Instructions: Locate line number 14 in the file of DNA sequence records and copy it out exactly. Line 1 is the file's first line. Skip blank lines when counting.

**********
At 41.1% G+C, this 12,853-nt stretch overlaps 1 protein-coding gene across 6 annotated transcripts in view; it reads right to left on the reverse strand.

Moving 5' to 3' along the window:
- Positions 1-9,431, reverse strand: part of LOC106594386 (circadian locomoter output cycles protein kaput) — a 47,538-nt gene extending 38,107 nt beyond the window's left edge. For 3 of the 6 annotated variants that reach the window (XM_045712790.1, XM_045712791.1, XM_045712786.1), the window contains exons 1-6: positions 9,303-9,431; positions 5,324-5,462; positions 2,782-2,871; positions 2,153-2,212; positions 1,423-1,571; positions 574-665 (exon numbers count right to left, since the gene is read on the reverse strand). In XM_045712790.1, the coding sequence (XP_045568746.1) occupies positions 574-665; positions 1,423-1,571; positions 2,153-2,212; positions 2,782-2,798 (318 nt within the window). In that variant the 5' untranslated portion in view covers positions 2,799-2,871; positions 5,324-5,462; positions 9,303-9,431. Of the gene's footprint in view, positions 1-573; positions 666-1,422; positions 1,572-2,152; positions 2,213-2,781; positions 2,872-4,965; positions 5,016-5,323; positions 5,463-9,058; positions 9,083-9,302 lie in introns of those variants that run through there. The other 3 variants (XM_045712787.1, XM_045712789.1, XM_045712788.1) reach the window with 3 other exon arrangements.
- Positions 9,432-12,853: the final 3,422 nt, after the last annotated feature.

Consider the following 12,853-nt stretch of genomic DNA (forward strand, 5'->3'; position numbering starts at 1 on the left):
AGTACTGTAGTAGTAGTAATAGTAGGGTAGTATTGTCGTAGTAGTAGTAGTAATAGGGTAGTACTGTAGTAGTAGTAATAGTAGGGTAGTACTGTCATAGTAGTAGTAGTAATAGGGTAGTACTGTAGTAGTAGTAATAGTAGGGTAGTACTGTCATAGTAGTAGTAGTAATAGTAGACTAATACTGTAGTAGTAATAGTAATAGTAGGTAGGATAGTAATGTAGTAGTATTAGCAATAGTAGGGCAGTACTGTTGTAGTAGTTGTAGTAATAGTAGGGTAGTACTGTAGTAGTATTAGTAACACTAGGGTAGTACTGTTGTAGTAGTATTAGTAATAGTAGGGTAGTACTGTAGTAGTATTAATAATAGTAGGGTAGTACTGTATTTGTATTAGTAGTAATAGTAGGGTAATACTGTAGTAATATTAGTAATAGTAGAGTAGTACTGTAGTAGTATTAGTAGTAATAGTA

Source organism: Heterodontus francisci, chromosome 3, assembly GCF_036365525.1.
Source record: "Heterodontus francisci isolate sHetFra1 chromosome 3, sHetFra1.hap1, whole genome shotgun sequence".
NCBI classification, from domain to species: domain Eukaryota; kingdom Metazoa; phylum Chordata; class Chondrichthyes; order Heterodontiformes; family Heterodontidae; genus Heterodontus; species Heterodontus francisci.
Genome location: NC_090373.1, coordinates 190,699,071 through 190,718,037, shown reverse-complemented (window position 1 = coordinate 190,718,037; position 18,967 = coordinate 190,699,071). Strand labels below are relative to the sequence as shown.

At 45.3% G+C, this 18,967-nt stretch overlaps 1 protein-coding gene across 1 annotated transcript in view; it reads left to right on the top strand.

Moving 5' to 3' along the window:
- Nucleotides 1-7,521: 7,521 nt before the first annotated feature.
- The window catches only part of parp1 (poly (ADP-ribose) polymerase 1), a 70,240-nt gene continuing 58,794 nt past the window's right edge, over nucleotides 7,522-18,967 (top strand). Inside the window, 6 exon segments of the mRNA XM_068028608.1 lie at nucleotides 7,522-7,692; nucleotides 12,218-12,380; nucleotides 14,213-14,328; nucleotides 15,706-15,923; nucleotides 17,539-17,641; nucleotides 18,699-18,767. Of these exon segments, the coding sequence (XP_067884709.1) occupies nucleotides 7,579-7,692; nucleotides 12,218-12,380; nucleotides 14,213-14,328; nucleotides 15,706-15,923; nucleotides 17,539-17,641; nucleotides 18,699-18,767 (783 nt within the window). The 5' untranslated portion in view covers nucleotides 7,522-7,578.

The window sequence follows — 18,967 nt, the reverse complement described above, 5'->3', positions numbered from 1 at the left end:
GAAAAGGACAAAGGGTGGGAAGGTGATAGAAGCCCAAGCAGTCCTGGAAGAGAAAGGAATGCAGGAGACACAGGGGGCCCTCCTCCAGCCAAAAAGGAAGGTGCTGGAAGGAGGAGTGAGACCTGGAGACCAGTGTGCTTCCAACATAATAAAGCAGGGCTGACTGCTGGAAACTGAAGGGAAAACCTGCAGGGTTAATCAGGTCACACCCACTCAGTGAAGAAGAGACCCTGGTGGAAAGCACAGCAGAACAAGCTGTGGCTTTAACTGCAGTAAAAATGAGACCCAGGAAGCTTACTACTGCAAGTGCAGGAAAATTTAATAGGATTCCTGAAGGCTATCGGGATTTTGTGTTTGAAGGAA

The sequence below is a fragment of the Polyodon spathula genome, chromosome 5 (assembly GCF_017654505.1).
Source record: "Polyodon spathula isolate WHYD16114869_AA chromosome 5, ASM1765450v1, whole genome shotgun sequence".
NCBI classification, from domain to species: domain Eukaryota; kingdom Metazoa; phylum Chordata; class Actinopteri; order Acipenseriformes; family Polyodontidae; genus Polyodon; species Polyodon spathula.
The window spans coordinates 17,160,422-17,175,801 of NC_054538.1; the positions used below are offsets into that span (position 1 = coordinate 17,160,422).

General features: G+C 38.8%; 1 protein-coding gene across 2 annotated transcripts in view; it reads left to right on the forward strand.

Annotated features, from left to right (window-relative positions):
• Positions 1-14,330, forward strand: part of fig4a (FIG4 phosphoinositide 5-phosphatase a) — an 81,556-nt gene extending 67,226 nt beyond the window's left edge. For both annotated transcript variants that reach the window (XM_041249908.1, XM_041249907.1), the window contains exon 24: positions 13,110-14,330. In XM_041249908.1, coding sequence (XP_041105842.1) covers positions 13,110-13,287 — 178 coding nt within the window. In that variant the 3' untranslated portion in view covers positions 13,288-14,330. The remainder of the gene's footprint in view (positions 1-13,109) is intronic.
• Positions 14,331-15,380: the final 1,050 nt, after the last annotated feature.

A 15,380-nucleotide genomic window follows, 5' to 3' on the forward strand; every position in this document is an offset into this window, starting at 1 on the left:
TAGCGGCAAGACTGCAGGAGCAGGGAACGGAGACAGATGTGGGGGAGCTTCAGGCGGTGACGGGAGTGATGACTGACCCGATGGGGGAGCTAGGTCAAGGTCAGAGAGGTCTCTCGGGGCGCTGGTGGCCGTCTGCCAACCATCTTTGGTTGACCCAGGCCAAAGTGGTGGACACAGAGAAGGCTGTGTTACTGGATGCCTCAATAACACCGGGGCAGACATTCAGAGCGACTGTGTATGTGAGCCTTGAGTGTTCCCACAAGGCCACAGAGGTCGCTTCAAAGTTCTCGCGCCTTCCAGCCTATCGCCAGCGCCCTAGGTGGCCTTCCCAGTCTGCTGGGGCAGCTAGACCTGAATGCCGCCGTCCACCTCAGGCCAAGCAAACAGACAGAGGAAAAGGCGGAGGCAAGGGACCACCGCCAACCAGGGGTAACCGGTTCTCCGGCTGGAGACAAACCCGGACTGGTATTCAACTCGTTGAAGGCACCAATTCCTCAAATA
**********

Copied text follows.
- The window catches only part of parp1 (poly (ADP-ribose) polymerase 1), a 70,240-nt gene continuing 58,794 nt past the window's right edge, over nucleotides 7,522-18,967 (top strand). Inside the window, 6 exon segments of the mRNA XM_068028608.1 lie at nucleotides 7,522-7,692; nucleotides 12,218-12,380; nucleotides 14,213-14,328; nucleotides 15,706-15,923; nucleotides 17,539-17,641; nucleotides 18,699-18,767. Of these exon segments, the coding sequence (XP_067884709.1) occupies nucleotides 7,579-7,692; nucleotides 12,218-12,380; nucleotides 14,213-14,328; nucleotides 15,706-15,923; nucleotides 17,539-17,641; nucleotides 18,699-18,767 (783 nt within the window). The 5' untranslated portion in view covers nucleotides 7,522-7,578.